Using AI as a perception-altering drug

There I was in Amsterdam, thinking about ways to alter the mind, augment perception, overcome the limitations of human memory, see the past and present simultaneously… and I know what you’re thinking: drugs, right? Guess again! I’m talking about AI for artists.

To art is human

If you want to cause a reliable spike in my blood pressure, utter a gratuitously anthropomorphized sentence about AI in my vicinity. You can probably do it without even trying. Just pull up an AI art-icle at random, for example AI Art at Christie’s Sells for $432,500, and start reading out loud: “Last Friday, a portrait produced by artificial intelligence was hanging at Christie’s New York opposite an Andy Warhol print…” (Meanwhile, I’m turning an alarming shade of puce.)

“Edmond de Belamy, from La Famille de Belamy,” by the French art collective Obvious, sold for $432,500. Credit: Christie’s

Here’s why it rubs me the wrong way: AI is a tool, not a person. It’s about as creative as a paintbrush. Excuse me if I don’t share the authorship for this blog post with my USB keyboard. The human is always the artist, everything else is just a tool. But I spent this weekend in Amsterdam and people keep asking me what role AI plays in the creative process. Let me explain in, ahem, local color: Take the drugs-and-art stereotype and replace “drugs” with “artificial intelligence” — much of the same logic applies. AI allows you to perceive reality in new ways, without the side effects.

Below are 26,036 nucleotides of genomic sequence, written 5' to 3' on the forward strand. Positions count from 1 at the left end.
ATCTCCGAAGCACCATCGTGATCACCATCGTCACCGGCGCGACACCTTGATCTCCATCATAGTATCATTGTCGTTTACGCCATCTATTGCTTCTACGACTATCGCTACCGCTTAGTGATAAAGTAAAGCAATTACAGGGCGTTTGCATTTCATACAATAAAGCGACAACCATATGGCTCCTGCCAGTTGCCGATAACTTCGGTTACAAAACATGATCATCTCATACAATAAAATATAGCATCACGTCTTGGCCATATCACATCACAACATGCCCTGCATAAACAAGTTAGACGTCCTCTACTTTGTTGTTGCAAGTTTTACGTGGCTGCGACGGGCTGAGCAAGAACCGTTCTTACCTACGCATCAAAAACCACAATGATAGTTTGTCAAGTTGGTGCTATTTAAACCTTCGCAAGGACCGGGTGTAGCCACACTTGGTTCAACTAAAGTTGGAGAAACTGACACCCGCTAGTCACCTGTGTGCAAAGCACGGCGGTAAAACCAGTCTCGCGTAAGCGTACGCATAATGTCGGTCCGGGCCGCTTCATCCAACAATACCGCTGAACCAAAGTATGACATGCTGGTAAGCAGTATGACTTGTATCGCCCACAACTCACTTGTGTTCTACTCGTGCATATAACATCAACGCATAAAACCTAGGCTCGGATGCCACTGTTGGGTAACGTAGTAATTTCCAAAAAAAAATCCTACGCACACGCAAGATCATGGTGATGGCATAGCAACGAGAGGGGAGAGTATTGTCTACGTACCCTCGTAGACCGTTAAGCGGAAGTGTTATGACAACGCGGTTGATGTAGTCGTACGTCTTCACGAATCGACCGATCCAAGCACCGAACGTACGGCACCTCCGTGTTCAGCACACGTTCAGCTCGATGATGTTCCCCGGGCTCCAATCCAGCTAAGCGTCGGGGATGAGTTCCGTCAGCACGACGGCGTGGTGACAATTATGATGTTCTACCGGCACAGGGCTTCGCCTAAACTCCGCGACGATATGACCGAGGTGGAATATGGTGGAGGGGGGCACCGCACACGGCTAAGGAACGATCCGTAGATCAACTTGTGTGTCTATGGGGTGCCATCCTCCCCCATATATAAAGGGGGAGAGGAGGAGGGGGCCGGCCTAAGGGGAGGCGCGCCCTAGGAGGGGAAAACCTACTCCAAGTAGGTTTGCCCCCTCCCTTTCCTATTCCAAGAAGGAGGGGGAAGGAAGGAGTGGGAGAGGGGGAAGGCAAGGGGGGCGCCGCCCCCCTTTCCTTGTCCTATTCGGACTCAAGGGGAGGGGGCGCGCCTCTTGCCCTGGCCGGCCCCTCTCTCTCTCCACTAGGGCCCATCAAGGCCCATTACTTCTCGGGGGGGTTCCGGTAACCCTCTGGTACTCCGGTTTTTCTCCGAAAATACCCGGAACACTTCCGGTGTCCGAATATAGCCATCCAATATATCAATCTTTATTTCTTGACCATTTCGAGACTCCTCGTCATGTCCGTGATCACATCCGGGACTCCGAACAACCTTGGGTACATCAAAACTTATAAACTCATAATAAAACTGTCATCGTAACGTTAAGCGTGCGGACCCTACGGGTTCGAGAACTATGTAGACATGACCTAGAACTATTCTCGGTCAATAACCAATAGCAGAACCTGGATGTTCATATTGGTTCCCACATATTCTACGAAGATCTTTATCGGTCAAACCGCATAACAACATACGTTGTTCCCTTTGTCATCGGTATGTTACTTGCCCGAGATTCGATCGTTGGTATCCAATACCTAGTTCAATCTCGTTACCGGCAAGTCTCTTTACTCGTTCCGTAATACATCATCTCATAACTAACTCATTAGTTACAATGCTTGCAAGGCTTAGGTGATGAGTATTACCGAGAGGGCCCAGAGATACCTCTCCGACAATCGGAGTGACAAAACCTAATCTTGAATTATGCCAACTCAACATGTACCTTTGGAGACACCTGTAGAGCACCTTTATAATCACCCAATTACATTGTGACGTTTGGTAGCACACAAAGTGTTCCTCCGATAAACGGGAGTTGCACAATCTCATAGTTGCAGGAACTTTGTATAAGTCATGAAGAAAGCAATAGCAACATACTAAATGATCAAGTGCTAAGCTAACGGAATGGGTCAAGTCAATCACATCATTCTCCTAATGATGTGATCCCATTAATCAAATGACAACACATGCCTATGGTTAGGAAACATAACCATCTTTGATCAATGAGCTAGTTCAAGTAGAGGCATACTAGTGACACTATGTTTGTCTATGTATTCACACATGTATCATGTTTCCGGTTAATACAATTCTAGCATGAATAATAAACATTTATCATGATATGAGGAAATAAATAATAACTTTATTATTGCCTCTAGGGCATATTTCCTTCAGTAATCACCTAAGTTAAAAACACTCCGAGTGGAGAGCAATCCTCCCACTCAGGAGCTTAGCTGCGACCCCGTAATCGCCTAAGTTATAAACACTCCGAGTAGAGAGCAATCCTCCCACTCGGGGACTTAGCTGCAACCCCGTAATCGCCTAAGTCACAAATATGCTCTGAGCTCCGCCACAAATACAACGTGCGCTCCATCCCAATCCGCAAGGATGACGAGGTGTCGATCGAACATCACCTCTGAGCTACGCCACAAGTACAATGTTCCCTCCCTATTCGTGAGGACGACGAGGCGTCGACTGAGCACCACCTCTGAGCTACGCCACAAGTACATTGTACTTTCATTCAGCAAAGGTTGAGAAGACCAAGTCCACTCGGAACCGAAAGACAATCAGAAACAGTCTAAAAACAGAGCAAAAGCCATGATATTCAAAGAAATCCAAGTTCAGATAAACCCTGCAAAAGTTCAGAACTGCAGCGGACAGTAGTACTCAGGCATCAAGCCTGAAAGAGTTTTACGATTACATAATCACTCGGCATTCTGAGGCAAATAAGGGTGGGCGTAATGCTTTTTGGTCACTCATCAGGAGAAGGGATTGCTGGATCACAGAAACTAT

Artificial intelligence lets you to perceive reality in new ways.

Plenty of art is created under the influence of something — a tradition since time immemorial. For example, Aeschylus (523–456 BCE) is said to have written his best plays blind-drunk, Picasso went through a long Opium Period, and the Beatles had an enthusiastic dalliance with LSD.

Creative work boils down to seeing the world in a new way and sharing your insights with the rest of us. Ingested chemistry is one path to an altered perspective, but there are plenty of others, including going to a retreat in the mountains or your favorite cafe to “get yourself in the zone.” Come to think of it, I’m writing this post in an espresso-fueled haze, with lighting and music just so, optimized for getting these words out of my brain and into yours.